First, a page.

Expert Answer: Should You Let a Family Member Pay Off Your Debt?

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Ours is a nation in debt, with the average American at least $90,000 in the red. Today, with inflation driving up the costs of everyday consumer goods, consumers are increasingly relying on credit cards to help them weather the storm.

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Meanwhile, homes are getting more expensive, the cost of education is skyrocketing, and a global recession looks increasingly likely. How to get out of all this?

You could simply turn to a family member to pay off your debt. But is it a wise decision? When and how to resort to this type of bailout? And what should the ground rules be?

GOBankingRates turned to financial experts to find out if you should let a family member pay off your debt.

Ask yourself these questions first

Before you even start wondering if a family member should pay off your debt, Mariana Martinez, Senior Family Dynamics Consultant at Wells Fargo Wealth and Investment Managementencourages people to ask themselves the following questions:

  • What is the relationship between you and the family member offering to pay off your debt? are you close? Is the relationship strained?
  • Who approached whom regarding the offer?
  • How will this offer affect the giver? Is it a form of inheritance? Or is it coming from their savings and could it hurt their retirement plan?
  • What are the circumstances surrounding the debt: Is it your mortgage? Student loan? Gambling debt? Medical fees? Credit card debt due to overspending?
  • What are the consequences of debt? For example, is it a serious circumstance such as foreclosure or do you feel more comfortable without the debt?
  • Why don’t you repay the debt yourself? For example, did you lose your job? Or is it due to poor judgment?
  • What is the probability of this happening again? Is it already a model?
  • What are your other options? Are you able to pay the debt if you reduce your expenses, sell a property or work more hours, for example?

By taking the time to sit down and answer these questions, you should be able to determine if this is a good idea. For example, if your relationship is strained and/or your debt is the result of your own carelessness, you’re better off taking responsibility for the debt without any handouts.

Evaluate your options

“Before turning to your family, it is essential to carefully assess your options to find the most appropriate way to pay off the debt,” said Michael Throckmorton, financial expert at Merchant Cash Advance. “If there’s another way to pay off the debt, it’s worth exploring your options. If you are considering a family, it should ultimately depend on how close you are to the family member and their secure financial position to help you pay off the debt.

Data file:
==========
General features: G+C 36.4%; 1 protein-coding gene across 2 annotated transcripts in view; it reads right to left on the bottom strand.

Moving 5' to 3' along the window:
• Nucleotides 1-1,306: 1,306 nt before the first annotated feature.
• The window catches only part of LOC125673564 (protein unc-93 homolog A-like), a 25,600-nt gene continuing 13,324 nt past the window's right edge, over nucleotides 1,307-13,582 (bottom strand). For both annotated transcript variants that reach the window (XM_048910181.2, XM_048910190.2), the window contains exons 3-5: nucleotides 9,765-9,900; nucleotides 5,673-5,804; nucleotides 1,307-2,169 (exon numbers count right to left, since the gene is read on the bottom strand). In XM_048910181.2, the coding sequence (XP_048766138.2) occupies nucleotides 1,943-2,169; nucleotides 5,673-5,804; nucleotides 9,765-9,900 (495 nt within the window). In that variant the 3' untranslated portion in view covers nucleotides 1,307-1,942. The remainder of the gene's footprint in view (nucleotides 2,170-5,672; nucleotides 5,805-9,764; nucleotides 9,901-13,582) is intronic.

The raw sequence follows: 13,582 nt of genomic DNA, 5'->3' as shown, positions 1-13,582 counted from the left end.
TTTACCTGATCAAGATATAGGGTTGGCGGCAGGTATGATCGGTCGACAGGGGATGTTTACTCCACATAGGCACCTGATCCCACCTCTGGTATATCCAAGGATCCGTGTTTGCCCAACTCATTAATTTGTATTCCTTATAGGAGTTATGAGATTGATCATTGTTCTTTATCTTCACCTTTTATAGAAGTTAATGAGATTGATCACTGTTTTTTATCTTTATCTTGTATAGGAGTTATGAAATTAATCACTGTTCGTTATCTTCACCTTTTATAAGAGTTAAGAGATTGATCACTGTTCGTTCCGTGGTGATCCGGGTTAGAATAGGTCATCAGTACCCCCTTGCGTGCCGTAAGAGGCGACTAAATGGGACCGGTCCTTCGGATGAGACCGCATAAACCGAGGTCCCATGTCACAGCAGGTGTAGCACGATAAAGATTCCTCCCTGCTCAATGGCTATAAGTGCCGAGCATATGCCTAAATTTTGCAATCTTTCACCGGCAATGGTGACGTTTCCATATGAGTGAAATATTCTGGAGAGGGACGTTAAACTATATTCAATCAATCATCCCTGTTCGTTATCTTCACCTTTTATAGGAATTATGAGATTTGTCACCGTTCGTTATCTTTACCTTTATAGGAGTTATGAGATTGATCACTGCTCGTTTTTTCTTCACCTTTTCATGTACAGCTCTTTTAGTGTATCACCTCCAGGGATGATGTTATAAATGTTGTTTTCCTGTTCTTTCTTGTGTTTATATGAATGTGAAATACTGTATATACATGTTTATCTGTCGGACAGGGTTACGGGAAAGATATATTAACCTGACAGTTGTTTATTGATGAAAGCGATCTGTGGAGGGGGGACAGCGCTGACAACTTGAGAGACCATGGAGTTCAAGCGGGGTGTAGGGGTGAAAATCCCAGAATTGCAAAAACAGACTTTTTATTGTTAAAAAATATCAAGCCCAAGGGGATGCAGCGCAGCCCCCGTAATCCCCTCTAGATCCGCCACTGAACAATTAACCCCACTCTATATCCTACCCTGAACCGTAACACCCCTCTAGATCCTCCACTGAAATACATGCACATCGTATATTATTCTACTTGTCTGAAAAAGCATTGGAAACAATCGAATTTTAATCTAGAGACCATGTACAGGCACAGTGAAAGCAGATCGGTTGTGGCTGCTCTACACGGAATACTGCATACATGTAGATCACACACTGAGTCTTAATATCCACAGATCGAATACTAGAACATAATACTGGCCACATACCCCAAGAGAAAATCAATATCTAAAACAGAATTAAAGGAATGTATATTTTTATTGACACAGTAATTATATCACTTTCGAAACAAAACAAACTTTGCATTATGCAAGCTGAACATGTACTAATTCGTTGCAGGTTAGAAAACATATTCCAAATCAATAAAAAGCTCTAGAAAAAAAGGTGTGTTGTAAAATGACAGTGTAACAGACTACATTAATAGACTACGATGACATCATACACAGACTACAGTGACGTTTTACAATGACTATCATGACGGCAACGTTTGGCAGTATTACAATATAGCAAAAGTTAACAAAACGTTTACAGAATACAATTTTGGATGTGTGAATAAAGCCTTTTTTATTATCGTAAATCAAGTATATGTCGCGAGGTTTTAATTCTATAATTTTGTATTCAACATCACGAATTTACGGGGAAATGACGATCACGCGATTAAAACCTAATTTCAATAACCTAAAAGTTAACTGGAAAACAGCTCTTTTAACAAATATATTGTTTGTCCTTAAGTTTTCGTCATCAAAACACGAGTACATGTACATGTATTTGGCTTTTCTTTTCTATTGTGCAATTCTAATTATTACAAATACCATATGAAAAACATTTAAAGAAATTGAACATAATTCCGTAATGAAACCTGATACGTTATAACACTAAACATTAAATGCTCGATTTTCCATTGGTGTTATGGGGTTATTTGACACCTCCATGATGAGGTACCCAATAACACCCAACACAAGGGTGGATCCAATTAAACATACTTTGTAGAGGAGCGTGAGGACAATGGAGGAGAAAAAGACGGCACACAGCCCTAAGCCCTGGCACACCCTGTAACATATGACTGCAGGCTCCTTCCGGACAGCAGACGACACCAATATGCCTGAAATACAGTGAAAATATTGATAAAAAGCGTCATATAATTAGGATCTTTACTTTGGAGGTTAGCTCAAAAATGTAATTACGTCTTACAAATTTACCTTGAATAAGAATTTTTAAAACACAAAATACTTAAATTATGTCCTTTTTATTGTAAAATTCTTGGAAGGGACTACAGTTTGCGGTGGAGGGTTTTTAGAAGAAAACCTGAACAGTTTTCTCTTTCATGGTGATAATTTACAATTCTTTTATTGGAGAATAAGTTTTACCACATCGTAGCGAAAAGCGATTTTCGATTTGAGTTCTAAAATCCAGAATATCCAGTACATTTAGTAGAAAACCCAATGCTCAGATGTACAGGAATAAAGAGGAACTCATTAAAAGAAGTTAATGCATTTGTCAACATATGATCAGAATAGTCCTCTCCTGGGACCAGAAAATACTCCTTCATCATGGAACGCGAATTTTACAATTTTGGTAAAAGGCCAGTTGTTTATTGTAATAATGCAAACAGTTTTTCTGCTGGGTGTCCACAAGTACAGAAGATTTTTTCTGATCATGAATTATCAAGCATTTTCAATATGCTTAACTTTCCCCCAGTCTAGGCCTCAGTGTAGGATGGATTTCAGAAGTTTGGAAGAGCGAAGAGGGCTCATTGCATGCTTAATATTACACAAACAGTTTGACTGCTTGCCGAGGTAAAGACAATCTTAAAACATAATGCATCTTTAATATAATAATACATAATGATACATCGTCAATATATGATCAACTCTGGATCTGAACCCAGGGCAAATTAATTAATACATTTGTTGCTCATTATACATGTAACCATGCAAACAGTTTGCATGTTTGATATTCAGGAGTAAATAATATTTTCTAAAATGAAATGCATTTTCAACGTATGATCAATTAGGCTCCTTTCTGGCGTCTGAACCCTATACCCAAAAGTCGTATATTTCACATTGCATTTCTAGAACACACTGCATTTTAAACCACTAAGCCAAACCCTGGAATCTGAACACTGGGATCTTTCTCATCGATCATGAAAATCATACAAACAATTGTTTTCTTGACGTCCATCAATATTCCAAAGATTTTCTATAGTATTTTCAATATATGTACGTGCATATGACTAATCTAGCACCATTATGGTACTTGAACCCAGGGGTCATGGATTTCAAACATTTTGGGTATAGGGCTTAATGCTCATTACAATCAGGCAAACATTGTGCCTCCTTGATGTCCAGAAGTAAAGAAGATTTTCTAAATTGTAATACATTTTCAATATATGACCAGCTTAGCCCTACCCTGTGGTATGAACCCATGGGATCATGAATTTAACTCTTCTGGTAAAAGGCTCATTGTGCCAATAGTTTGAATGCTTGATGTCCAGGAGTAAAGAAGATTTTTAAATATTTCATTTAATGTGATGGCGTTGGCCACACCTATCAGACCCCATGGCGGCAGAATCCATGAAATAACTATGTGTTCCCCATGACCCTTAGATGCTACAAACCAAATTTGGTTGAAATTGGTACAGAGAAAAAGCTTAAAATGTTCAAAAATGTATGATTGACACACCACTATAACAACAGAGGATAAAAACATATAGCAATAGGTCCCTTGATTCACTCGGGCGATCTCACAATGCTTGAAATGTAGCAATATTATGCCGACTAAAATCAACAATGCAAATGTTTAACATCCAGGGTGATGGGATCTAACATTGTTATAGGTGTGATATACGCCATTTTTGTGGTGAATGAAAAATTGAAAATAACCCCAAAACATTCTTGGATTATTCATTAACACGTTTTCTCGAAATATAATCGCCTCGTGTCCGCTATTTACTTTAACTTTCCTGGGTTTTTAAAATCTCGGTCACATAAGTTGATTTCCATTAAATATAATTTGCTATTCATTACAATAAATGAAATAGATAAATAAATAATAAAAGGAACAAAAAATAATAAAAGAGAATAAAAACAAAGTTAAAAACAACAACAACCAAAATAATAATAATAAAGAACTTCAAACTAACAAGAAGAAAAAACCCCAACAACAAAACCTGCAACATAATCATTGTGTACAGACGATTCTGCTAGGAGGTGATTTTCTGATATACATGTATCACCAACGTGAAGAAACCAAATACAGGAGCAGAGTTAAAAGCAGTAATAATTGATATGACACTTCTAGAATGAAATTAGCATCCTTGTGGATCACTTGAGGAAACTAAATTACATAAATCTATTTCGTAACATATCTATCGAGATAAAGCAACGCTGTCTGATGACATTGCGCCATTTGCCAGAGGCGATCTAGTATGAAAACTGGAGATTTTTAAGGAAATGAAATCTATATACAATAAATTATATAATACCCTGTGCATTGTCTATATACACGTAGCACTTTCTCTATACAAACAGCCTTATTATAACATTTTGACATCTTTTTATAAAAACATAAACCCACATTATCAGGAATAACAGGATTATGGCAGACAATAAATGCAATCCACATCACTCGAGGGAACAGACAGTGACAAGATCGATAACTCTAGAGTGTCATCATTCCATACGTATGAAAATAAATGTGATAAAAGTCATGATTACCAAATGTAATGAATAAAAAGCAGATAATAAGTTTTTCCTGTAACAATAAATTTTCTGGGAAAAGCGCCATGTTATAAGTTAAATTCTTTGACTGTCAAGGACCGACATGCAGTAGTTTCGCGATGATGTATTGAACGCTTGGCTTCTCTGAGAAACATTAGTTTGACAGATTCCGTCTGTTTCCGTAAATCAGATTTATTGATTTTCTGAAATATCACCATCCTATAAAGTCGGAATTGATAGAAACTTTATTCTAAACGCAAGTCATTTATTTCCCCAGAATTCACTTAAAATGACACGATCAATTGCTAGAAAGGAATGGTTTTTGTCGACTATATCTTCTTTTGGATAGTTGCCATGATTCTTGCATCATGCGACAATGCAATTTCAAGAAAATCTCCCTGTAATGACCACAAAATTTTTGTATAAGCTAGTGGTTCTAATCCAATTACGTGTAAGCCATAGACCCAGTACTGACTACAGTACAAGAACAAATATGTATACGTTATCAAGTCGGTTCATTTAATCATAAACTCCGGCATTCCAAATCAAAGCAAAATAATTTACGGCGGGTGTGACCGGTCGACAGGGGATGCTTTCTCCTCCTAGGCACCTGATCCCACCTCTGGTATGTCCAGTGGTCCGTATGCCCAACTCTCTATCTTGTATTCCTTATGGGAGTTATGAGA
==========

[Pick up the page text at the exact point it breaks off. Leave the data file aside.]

Make it a win-win for both of you

“I would recommend that clients allow their family members to pay off their debts [only] if they could make it a win-win for both parties,” said Brendan Sheehan, MSFP, CFP, Managing Director of Waymark Wealth Management. “In other words, if you’re earning a good, reliable income, but you’ve accumulated high-interest debt, ask a family member to pay off your debt.

“In exchange for their generosity, you can repay them over time with a better interest rate than they are currently receiving. For example, if you have $10,000 in credit card debt at 10%, ask a family member to pay it off using their excess cash in the bank and you will pay it off over time and credit them 3 % per year. This is a higher interest rate than they can earn in the bank, and it will save you at least $700 net every year you keep the $10,000 balance.

Talk it over

Either way, you absolutely need a clear and mature conversation about the debt repayment plan.

“You need to make sure there’s a detailed conversation about the gift and its purposes,” said Bryan Curry, CFP, partner and retirement planner at Bridging the Gap Retirement Planners, LLC. “If this does not happen, both parties may be disappointed with how the funds are actually used.”

You also need to be very clear about whether it is a grant or a loan.

Write a contract

“Although a contract may seem somewhat formal with a family member, it helps to provide a legal basis and guidance if things go wrong in the future – for example, if they want a refund in the future. future or if they suddenly decide to demand the money they [gave you]said Bill Ryze, Certified Chartered Financial Consultant and Advisor to the Board of Directors of Fiona. “All conditions must be stipulated and noted, and signed by both parties.”

Choose the path that makes you stronger

“Whether you accept the offer to pay off your debt or pay it off yourself, I hope the decision makes you feel more mature and capable in the end,” Martinez said.

While the experts are on the whole wary, they’re not necessarily against letting a family member pay off your debt. They just want you to be super careful and thoughtful.

“Money and family is always a delicate situation,” Curry said. “However, giving and helping the family can be extremely rewarding for all parties if done with care and with clear and open communication.”

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